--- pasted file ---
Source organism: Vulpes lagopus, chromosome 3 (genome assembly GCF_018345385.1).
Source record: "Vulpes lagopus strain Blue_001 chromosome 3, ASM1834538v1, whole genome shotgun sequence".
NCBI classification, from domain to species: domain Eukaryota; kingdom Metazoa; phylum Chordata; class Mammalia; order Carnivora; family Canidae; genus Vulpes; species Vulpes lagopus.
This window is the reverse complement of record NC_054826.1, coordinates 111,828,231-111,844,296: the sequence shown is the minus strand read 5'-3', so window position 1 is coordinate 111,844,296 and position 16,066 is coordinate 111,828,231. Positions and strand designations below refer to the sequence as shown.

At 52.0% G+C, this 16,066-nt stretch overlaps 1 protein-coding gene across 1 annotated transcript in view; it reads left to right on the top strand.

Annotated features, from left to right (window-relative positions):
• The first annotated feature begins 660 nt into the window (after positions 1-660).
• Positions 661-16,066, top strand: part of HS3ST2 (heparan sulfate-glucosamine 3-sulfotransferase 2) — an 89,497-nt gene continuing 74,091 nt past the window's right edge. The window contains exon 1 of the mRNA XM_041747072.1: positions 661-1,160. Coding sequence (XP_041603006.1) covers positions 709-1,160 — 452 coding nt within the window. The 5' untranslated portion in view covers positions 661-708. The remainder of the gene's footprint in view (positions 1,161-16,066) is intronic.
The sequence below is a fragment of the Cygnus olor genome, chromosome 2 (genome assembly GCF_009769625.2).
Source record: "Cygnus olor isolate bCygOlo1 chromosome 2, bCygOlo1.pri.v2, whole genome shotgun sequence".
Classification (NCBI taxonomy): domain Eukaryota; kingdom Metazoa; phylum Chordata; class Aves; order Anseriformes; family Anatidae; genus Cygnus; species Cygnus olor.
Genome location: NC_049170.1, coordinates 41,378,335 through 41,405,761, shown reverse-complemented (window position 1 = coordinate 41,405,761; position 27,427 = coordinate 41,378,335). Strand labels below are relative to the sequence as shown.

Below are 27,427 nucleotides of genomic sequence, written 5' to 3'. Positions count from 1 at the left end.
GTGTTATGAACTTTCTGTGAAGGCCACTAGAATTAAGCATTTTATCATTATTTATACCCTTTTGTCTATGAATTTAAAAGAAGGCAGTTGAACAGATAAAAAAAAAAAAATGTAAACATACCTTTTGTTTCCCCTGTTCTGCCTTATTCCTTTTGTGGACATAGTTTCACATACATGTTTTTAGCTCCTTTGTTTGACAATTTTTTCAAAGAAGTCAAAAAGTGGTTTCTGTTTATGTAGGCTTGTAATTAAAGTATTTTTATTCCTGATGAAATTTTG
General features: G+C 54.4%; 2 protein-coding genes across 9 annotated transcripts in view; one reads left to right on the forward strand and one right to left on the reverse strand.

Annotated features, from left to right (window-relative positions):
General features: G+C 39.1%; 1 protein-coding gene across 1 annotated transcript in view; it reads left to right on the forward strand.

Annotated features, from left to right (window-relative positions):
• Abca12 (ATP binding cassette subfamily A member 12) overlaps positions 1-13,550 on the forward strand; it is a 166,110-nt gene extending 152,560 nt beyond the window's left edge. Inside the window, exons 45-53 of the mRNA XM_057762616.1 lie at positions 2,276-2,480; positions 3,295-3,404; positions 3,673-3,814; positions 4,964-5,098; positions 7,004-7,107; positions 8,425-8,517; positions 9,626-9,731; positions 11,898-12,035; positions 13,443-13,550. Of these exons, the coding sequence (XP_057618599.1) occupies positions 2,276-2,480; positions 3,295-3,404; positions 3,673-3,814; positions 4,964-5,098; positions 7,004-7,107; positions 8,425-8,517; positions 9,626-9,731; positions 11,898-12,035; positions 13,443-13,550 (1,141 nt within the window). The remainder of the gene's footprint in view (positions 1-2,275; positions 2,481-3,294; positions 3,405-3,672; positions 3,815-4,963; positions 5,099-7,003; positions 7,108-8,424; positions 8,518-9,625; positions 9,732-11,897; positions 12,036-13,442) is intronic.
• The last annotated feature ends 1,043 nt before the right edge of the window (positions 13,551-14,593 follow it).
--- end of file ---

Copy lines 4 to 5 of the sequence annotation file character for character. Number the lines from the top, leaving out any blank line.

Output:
This window is the reverse complement of record NC_054826.1, coordinates 111,828,231-111,844,296: the sequence shown is the minus strand read 5'-3', so window position 1 is coordinate 111,844,296 and position 16,066 is coordinate 111,828,231. Positions and strand designations below refer to the sequence as shown.

At 52.0% G+C, this 16,066-nt stretch overlaps 1 protein-coding gene across 1 annotated transcript in view; it reads left to right on the top strand.